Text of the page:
August 13, 2015 | Research News
UGA receives $1.25 million for training of tropical, emerging global diseases researchers
The University of Georgia's Center for Tropical and Emerging Global Diseases was awarded $1.25 million by the National Institutes of Health to continue training graduate and postdoctoral students over the next five years who can help address the growing threats of parasitic diseases.
August 4, 2015 | Research News
Study finds state policies influence vaccination, disease outbreak rates
Lax state vaccination laws contribute to lower immunization rates and increased outbreaks of preventable diseases—like whooping cough and measles—according to a new study from the University of Georgia.
July 15, 2015 | Research News
UGA researchers develop breakthrough tools in fight against cryptosporidium
Researchers at the University of Georgia have developed new tools to study and genetically manipulate cryptosporidium, a microscopic parasite that causes the diarrheal disease cryptosporidiosis. Their discoveries, published in the journal Nature, will ultimately help researchers in academia and industry find new treatments and vaccines for cryptosporidium, which is a major cause of disease and death in children under 2 years old.
June 15, 2015 | Research News
Personal experience a major driver in decision for or against flu vaccination
Convincing someone to receive the annual flu vaccine goes beyond clever messaging and well-written public service announcements, new University of Georgia research finds. The study, led by UGA's Glen Nowak, outlines both the barriers and facilitators that motivate people in their flu vaccine decisions.
June 5, 2015 | Honors & Awards
Going mobile: UGA grad student to use international fellowship to develop HIV medication reminder
Dr. Jane Mutanga-Mutembo, a doctoral student in epidemiology at the University of Georgia College of Public Health, has been awarded the 2015-2016 Schlumberger Foundation Faculty for the Future Fellowship.
May 21, 2015 | Research News
Tpl2 enzyme may be target for treating autoimmune diseases
New research at the University of Georgia has found that the presence of Tpl2—an enzyme that regulates inflammation—controls the activation of T cells during colitis, an autoimmune disease that occurs when the inner lining of the colon is inflamed.
May 18, 2015 | Research News
UGA study pinpoints the likeliest rodent sources of future human infectious diseases
Researchers at the University of Georgia Odum School of Ecology have developed a way to predict which species of rodents are likeliest to be sources of new disease outbreaks in humans. Their study, which includes maps showing potential future disease hot spots, appears in the Proceedings of the National Academy of Sciences.
May 15, 2015 | Events on Campus
UGA to host international conference on ecology, evolution of infectious diseases
More than 350 scientists from around the world will gather in Athens from May 26-29 when the University of Georgia hosts the 13th annual Conference on the Ecology and Evolution of Infectious Diseases.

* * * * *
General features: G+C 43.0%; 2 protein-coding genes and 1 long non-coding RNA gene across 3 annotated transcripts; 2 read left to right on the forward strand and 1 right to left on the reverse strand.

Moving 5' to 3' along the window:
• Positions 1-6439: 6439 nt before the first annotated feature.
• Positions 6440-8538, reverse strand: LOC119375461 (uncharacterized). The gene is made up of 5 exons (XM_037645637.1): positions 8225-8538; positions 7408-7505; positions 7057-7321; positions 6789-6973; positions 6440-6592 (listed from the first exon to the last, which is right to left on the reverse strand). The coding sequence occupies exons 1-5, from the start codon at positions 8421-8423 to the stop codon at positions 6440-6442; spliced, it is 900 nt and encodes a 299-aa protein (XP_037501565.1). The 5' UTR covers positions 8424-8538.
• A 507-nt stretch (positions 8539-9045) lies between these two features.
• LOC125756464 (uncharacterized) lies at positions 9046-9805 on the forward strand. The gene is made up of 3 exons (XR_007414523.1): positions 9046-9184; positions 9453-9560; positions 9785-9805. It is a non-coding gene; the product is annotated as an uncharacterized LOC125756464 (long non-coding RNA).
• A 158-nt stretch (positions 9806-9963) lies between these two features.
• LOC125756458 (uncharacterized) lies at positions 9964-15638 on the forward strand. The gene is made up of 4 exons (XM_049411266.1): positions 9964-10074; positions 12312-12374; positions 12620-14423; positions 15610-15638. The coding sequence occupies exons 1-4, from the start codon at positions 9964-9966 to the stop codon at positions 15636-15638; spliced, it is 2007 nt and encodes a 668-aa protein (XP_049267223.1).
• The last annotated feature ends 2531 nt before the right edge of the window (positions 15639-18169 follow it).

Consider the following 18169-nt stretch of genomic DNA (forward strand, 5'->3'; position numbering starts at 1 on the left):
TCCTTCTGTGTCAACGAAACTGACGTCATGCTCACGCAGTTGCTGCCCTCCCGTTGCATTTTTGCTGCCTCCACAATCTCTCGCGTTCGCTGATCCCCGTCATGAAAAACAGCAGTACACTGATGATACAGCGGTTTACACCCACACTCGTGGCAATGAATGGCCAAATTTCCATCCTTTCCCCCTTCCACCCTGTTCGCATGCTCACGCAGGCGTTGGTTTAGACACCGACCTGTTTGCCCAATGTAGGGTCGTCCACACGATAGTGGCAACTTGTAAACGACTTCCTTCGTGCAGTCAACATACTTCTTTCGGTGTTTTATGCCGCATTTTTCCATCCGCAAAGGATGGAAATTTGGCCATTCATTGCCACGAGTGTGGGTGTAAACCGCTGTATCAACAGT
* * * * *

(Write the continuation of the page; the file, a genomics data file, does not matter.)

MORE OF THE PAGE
May 14, 2015 | Research News
UGA research finds geckos resistant to antibiotics, may pose risk to pet owners
Tokay geckos harbor bacteria that are resistant to a number of antibiotics, making them a health concern for pet owners, according to a study by University of Georgia researchers.
March 27, 2015 | Events on Campus
President’s Malaria Initiative coordinator to speak April 14 at UGA
Rear Adm. R. Timothy Ziemer oversaw the reduction of worldwide malaria deaths by 40 percent over the last decade as the U.S. global malaria coordinator. He will speak on the malaria fight April 14 at 4 p.m. in Masters Hall of the University of Georgia Center for Continuing Education.
March 9, 2015 | Research News
UGA study finds norovirus symptoms last an average of 44 hours
Norovirus infections—sometimes known as the stomach flu—typically last for the same amount of time, independent of age or the type of norovirus a person is infected with, according to a recent study by the University of Georgia College of Public Health, Emory University and the Centers for Disease Control and Prevention in the journal Epidemiology and Infection.
February 24, 2015 | Research News
UGA researchers discover new clues for treatment of antibiotic-resistant bacteria
Researchers at the University of Georgia have identified a previously unknown process that many bacteria, including those that cause disease in humans, use to survive. Their discovery could lead to new therapies for bacterial infections like MRSA and tuberculosis that are resistant to current antibiotic treatments.
February 19, 2015 | Research News
UGA researchers discover potential treatment for drug-resistant tuberculosis
Researchers at the University of Georgia have developed a new small molecule drug that may serve as a treatment against multi-drug resistant tuberculosis, a form of the disease that cannot be cured with conventional therapies. They describe their findings in a paper published recently in Bioorganic and Medicinal Chemistry Letters.
January 28, 2015 | Research News
UGA researchers to develop new treatment for Chagas disease
University of Georgia researchers in collaboration with Anacor Pharmaceuticals have received a $5.3 million grant from the Wellcome Trust to develop a new drug for the treatment of Chagas disease, which they hope will be ready to enter clinical trials by 2016.
January 26, 2015 | Research News
Beating the clock: UGA researchers develop new treatment for rabies
Successfully treating rabies can be a race against the clock. Those who suffer a bite from a rabid animal have a brief window of time to seek medical help before the virus takes root in the central nervous system, at which point the disease is almost invariably fatal.